Xfce 4.16 has a lot of improvements compared to Xfce 4.10 which was shipped with Debian 10 such as you get better HiDPI screen support. You also get improved graphics performance and an even smoother experience with Nvidia cards.
There are some other improvements to get you a better multi-monitor experience and will bring you a new style and finish as it uses GTK 3.
But still, there are some issues with Xfce. The only con we faced using Xfce on Debian 11 is its look out-of-the-box. It is not impressive at all and its log-in screen does require some tweaks. But you get a variety of themes and customization options for Xfce by which you can make it as your preference.
Due to some reason, KDE was much slower than GNOME and Xfce in our testing. The reason why it happened is bloatware. You will get a huge amount of bloatware installed in KDE Plasma than in any other Desktop Environment.
Debian 11 ships with KDE Plasma 5.20 which is not the latest but is intended to get users a stable experience. There are some improvements compared to the previous Debian 10 which enables you the better support of GIMP themes and Kdenlive was much more responsive than the previous release.
KDE Plasma was a bit unresponsive and way more bloated than expected as it was our favorite Desktop Environment.
Now, let’s talk about Wayland as it deserves some discussion especially if you are going to use GNOME in Debian 11.
Wayland is a communication protocol that is used to specify communication between the display server and the client. Yes, you can still use Xorg in Debian 11 but no lags or slowdowns were using Wayland and Synaptic worked just fine which was not in the previous release.
But still, it requires major improvements as you can not use many apps and features such as screen-casting in ZOOM, OBS, and a color picker in GIMP.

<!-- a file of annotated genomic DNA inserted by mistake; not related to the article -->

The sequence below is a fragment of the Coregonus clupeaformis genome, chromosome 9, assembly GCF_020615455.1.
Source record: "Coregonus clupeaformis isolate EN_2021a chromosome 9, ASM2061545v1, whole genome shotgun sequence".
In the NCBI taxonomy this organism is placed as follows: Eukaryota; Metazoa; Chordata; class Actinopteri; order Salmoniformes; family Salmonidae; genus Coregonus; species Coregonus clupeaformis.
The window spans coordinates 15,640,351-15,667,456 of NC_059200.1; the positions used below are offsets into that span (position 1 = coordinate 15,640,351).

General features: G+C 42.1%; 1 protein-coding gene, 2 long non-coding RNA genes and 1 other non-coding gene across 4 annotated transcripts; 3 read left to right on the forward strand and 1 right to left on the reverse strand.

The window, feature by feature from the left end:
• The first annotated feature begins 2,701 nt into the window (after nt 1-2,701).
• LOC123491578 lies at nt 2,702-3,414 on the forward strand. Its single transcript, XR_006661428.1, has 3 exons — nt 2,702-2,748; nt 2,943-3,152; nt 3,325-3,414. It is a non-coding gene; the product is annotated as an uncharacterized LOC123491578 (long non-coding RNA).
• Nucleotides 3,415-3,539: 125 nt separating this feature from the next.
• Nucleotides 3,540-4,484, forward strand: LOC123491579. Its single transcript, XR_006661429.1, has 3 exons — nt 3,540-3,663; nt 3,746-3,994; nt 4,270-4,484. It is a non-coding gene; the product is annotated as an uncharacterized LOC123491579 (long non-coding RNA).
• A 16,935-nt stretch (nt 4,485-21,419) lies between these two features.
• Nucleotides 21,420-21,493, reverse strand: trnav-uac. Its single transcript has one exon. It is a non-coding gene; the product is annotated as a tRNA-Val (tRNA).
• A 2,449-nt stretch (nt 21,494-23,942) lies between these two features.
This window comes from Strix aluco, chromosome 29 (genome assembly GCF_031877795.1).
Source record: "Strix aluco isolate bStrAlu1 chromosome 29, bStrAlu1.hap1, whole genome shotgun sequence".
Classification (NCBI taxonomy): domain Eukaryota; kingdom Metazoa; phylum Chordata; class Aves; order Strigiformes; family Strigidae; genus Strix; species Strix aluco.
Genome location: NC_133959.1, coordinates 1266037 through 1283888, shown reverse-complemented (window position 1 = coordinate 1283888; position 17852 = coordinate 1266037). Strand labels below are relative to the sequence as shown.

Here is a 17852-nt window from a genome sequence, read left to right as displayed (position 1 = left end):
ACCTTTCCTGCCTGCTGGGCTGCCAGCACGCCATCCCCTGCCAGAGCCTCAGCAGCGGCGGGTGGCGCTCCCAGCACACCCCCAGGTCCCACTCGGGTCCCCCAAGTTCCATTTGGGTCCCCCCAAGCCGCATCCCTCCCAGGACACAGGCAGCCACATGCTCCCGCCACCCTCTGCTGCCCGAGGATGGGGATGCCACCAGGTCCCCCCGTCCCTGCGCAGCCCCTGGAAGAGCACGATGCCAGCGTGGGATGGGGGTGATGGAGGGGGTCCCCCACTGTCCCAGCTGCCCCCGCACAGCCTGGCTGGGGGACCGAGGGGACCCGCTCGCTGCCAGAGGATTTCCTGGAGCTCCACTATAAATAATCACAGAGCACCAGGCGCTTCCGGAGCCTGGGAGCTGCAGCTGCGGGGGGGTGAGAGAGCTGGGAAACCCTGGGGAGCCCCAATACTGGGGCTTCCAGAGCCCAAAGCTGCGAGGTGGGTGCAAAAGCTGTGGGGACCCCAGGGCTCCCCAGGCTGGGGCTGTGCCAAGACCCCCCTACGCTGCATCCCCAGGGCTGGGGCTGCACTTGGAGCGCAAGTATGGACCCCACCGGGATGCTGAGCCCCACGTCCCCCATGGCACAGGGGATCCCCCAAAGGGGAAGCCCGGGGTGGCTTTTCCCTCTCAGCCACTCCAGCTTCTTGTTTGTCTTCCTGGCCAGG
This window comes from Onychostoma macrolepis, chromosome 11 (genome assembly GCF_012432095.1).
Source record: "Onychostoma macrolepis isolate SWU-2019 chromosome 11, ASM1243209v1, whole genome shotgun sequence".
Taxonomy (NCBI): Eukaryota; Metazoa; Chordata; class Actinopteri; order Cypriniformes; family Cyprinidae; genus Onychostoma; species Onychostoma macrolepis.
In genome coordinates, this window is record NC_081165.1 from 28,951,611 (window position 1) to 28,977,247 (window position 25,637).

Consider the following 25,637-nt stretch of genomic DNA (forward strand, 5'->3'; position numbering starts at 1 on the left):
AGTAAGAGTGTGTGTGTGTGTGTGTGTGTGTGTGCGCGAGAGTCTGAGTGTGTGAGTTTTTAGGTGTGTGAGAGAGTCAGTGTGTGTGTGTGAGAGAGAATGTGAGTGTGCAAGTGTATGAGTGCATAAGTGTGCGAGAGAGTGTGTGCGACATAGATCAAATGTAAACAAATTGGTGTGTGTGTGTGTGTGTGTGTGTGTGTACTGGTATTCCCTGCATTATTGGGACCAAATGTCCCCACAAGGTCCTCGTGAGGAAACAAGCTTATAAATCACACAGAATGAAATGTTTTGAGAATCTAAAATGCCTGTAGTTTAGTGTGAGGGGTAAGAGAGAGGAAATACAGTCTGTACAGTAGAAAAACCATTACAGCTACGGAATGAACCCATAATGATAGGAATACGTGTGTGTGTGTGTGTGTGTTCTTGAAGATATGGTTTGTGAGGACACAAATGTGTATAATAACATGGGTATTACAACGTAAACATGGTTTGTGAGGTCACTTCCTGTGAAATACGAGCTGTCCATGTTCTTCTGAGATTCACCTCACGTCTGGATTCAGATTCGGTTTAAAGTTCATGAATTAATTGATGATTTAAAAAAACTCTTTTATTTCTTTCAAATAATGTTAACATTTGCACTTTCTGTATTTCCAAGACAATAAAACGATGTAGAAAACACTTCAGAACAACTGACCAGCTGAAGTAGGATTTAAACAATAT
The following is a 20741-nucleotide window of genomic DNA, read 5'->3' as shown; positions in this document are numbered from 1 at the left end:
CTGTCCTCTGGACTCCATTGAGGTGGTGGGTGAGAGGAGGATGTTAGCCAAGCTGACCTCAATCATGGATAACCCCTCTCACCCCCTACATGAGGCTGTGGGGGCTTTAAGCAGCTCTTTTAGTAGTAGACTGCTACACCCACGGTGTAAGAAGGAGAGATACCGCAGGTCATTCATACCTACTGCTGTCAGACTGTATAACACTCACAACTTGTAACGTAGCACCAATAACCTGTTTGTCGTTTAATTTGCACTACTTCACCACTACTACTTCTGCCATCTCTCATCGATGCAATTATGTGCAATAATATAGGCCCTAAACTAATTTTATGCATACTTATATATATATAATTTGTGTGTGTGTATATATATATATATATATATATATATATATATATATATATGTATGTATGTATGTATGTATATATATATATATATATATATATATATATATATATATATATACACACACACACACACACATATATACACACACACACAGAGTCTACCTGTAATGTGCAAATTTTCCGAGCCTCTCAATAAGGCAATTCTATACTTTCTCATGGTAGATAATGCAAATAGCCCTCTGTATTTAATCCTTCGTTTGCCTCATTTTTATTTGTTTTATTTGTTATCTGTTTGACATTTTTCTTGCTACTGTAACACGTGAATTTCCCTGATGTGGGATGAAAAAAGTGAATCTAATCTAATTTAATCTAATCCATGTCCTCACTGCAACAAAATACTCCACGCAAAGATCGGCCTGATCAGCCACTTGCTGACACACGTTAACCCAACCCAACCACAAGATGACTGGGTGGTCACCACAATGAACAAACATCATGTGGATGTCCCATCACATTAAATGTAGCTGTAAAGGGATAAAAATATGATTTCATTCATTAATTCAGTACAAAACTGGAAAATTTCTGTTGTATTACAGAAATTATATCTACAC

Pros and Cons of Debian 11
Each piece of software has some pros and cons so let’s discuss them so that you can decide whether Debian 11 is suitable for you or not.
Debian is one of those rare Linux distributions which still officially supports 32-bit architecture and can be helpful to revive your old dead machine.
You get one of the largest community support as various Linux distributions are built on a Debian base so you will get your problem solved in a fraction of time.
Debian is the most stable Linux distribution you can get. Developers are more focused on the stability and robustness of their release than including the most recent version of the software and releasing a new version every six months.
There is only one con of using Debian is that the software is outdated. You get almost 1-2 years old software in their new release.
Frequently asked questions related to Debian
Is Debian any good?
Yes, Debian is the most stable Linux distribution and if you don’t care about using the latest software, Debian can be your next distro.
Why is Debian so popular?
There is only one reason behind its popularity and that is its stability. Debian is the root of many popular Linux distributions such as Ubuntu, MX Linux, and others. If you want a system that does not break, Debian is perfect for you.
Does Debian have a GUI?
Yes, by default you get 7 Desktop Environments to choose while the installation process.
Debian 11 is bundled with lots of new features and gives you various options to install such as net installer, live image, and also the non-free version. It also gives you the ability to revive your old computer as it still supports 32-bit architecture officially.
In this review of Debian 11, we have tried to include issues that we faced during its useful features which were needed the most. If using old software does not bother you then you can use Debian 11 without any issues.